[Owasp-topten] Feedback on OWASP 2010 Top 10 (Sec. Misconfig)
rd at rd1.net
Tue Nov 17 08:55:31 EST 2009
Yes that helps. Some of what you described as misconfiguration is what
I was describing as architecture. Is there multiple tiers, what
services and roles do each tier provide, what communications are used
between the systems and components. Are insecure services and protocols
used, or services that are inappropriate for the architecture, such as
SMB or NFS on the web server. Is there XML gateway or Web App firewall
would included. Frameworks used is also architecture. Many (not all) of
these architect issues will come to light with a manual review of
automated scans. Why not broaden the title to include insecure
-- Ralph Durkee, CISSP, GSEC, GCIH, GSNA, GPEN
Principal Security Consultant
Dave Wichers wrote:
> My thoughts on security misconfiguration is that it covers the
> configuration of everything on the server that is hosting the web
> application as well as anything else in front of that server that is
> protecting it (at least at the app layer for the 'in front' components).
> And it includes the configuration (again at the app layer) of any
> back-end components accessed by the web app, like the database/DB
> So, for the app server, this includes the OS, the app server, the app
> itself, and any components/frameworks used by the app that are
> configurable. For a front end component, like an XML gateway, or App
> Firewall, then I'd be primarily focused on their app layer configuration
> (although their network configuration is important too).
> As an organization, we recommend increased focus on the app layer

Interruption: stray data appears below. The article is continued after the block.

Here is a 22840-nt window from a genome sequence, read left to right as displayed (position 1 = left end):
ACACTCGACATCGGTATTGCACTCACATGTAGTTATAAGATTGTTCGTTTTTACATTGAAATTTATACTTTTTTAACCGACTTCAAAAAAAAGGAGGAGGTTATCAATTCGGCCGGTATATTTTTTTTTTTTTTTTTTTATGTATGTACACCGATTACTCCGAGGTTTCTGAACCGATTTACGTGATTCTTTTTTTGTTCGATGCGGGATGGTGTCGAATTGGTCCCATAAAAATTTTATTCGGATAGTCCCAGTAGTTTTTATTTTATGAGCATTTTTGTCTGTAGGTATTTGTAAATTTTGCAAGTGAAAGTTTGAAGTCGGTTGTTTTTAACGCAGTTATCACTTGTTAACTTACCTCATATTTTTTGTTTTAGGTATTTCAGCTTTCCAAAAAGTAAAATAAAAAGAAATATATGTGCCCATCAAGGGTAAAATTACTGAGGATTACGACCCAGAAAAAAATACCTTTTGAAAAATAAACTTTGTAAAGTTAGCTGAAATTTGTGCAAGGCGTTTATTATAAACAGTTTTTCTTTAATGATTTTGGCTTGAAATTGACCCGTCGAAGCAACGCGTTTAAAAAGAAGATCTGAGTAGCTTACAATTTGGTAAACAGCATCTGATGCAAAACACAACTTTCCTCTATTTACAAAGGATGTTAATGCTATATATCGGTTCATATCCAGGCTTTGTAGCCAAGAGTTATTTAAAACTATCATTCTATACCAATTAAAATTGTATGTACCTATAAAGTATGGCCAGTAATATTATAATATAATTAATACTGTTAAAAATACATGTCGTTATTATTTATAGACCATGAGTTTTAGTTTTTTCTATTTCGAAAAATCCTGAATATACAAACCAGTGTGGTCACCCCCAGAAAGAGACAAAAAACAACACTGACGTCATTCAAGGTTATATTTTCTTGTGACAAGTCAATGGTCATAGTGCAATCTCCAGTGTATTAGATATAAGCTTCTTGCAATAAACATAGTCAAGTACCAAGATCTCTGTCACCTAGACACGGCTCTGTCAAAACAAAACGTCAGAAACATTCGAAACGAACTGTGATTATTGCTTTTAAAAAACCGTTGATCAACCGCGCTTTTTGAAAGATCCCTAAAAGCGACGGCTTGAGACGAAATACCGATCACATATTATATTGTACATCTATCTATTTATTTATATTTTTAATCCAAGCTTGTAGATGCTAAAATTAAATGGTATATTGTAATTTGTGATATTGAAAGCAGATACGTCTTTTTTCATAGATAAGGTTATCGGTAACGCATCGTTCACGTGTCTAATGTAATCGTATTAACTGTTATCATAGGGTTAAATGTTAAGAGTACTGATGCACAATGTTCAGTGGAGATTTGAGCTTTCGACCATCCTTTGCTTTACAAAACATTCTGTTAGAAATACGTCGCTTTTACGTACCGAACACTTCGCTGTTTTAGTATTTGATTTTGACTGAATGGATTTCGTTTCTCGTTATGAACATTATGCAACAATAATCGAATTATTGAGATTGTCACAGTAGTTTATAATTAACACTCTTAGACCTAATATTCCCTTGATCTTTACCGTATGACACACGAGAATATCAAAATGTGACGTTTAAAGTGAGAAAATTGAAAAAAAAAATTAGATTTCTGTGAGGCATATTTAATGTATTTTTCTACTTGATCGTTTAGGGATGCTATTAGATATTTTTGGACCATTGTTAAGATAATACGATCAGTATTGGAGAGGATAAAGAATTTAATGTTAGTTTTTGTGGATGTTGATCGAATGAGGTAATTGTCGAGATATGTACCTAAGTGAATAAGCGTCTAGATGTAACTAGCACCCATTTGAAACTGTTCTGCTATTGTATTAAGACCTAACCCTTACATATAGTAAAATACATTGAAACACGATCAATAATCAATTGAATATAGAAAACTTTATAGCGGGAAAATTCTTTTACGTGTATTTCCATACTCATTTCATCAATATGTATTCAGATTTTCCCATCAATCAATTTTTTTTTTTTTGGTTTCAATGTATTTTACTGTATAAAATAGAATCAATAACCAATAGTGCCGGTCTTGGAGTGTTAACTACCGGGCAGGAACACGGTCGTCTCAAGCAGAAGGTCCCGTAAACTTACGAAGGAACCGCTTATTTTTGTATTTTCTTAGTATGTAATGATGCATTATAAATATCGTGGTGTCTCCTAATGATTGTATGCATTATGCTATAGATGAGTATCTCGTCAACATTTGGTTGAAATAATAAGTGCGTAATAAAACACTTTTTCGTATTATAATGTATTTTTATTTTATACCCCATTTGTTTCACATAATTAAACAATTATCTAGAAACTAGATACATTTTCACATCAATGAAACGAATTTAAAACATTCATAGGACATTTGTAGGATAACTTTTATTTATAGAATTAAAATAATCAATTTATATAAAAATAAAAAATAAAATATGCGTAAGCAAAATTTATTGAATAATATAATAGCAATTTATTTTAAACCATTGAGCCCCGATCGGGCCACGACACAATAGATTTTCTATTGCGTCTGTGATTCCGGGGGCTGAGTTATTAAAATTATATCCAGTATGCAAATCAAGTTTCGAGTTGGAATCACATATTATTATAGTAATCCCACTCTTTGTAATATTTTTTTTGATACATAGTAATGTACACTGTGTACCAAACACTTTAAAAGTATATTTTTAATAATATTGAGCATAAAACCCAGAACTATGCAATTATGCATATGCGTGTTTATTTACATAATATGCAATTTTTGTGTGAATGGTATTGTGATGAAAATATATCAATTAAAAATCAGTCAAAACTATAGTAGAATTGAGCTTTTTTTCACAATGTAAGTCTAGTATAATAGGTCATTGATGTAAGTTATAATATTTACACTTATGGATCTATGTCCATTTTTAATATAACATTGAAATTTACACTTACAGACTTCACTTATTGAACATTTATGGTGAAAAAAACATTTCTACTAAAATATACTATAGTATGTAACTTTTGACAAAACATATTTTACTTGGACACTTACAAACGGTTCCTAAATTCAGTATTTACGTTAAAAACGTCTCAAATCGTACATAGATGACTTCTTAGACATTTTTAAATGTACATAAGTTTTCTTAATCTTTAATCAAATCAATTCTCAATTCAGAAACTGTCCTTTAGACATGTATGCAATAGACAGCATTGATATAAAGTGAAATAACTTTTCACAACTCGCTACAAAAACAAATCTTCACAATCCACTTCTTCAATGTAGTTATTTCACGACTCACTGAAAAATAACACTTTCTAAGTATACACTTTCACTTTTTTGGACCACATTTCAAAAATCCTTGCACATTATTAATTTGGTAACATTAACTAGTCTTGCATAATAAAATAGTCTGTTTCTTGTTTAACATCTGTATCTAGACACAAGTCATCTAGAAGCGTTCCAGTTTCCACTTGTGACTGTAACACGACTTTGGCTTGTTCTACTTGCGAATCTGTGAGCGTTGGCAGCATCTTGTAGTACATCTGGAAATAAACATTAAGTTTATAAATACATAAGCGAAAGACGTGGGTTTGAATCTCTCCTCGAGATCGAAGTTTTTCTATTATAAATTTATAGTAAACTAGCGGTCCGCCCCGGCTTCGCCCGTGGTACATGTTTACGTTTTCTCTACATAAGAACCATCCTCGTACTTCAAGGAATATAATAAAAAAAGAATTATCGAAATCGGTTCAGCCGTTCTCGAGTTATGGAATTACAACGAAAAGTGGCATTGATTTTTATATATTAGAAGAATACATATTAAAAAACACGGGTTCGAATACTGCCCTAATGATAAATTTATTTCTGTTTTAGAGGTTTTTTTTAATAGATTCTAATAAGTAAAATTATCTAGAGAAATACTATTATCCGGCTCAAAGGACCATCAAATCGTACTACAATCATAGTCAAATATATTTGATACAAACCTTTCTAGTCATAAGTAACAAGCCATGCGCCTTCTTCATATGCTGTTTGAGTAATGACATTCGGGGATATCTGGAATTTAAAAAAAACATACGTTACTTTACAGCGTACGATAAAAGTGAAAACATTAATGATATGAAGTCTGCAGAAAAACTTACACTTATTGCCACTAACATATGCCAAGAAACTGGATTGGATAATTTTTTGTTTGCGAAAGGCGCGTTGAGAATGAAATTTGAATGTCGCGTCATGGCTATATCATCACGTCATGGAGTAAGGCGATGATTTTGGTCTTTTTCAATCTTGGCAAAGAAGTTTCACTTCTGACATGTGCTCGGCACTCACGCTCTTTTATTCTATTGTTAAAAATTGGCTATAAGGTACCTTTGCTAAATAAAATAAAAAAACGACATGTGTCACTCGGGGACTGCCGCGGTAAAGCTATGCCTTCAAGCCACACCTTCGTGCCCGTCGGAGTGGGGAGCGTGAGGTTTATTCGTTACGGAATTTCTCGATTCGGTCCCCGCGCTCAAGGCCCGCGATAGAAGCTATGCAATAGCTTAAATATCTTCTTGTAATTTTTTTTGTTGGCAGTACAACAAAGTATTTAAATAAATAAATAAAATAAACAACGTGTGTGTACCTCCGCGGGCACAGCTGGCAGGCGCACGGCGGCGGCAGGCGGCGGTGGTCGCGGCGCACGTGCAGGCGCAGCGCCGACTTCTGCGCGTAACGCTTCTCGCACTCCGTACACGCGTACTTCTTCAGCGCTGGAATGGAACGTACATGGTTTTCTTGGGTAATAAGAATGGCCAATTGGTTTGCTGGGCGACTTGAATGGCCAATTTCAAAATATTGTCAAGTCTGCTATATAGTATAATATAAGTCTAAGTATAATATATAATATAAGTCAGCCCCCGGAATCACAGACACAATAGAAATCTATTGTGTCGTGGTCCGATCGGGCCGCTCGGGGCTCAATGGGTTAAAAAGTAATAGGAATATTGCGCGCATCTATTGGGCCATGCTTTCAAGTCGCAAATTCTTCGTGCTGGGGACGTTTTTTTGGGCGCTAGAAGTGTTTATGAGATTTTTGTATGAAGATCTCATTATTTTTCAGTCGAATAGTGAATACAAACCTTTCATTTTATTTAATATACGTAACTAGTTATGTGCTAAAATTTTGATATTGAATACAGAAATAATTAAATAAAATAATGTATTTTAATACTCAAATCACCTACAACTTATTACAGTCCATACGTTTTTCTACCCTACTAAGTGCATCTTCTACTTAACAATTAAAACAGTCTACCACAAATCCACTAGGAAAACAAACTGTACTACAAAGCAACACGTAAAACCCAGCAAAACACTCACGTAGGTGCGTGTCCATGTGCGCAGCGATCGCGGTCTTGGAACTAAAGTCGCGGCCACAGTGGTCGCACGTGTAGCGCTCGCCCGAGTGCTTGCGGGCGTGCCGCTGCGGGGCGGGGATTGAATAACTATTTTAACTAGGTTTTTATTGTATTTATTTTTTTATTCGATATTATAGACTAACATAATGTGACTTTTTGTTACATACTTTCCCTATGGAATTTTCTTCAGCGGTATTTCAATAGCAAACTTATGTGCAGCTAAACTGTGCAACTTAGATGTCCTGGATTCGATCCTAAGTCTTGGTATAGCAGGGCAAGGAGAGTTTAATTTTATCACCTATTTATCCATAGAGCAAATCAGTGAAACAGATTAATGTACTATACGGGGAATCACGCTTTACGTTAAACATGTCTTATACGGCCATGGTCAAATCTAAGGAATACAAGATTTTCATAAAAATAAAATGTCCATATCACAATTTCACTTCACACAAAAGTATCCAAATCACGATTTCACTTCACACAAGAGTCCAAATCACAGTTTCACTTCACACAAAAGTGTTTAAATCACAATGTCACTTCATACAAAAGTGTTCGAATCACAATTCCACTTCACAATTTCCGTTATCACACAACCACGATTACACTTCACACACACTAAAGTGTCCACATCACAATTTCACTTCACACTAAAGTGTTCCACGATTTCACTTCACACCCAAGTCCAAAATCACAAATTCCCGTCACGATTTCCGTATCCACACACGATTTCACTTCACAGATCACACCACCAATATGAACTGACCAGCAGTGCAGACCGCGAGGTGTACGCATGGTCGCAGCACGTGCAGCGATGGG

> configuration of all the components involved since most organizations
> tend to currently focus on the network layer components. As part of this
> configuration, keeping up with the latest version of all the software
> components involved is also very important as half the patches issued
> are fixing security flaws, even in libraries, like Struts, Spring, etc.
> I would expect both app and network layer scanning to help detect
> security configuration flaws, as well as manual analysis. Neither can do
> this well on its own, but manual analysis is probably the most important
> aspect for the app layer.
> I don't know if this clarifies my thoughts on the subject, but hopefully
> it does.
> I'm not sure what you mean by architecture issues that can be detected
> by review of automated scan results.
> -----Original Message-----
> From: owasp-topten-bounces at lists.owasp.org
> [mailto:owasp-topten-bounces at lists.owasp.org] On Behalf Of Ralph Durkee
> Sent: Monday, November 16, 2009 9:57 AM
> To: owasp-topten at lists.owasp.org
> Subject: [Owasp-topten] Feedback on OWASP 2010 Top 10 (Sec. Misconfig)
> Bringing back the "Security Misconfiguration" certainly deserves some
> discussion. As I remember the logic for taking it out was that it was
> more in the realm of Web Sever vulnerabilities then Web Application. I
> agree on the risk rating, but if you consider that these vulnerabilities
> should be easily detected with host based and network based
> vulnerabilities scanners, as oppose to Web Application Scanners. As I'm
> thinking this one doesn't belong. Otherwise we could include platform
> issues as well.
> However on a related thread of thought, Web Application architecture
> issues are specific to web applications, and probably deserve to be
> included. Although I would have to say that most of the architecture
> issues could be detected by a manual review of automated scans.
> Maybe there's a third option if there's a reasonable way to combine the
> Web App architecture and configuration issues into a reasonable cohesive
> -- Ralph Durkee
> Owasp-topten mailing list
> Owasp-topten at lists.owasp.org
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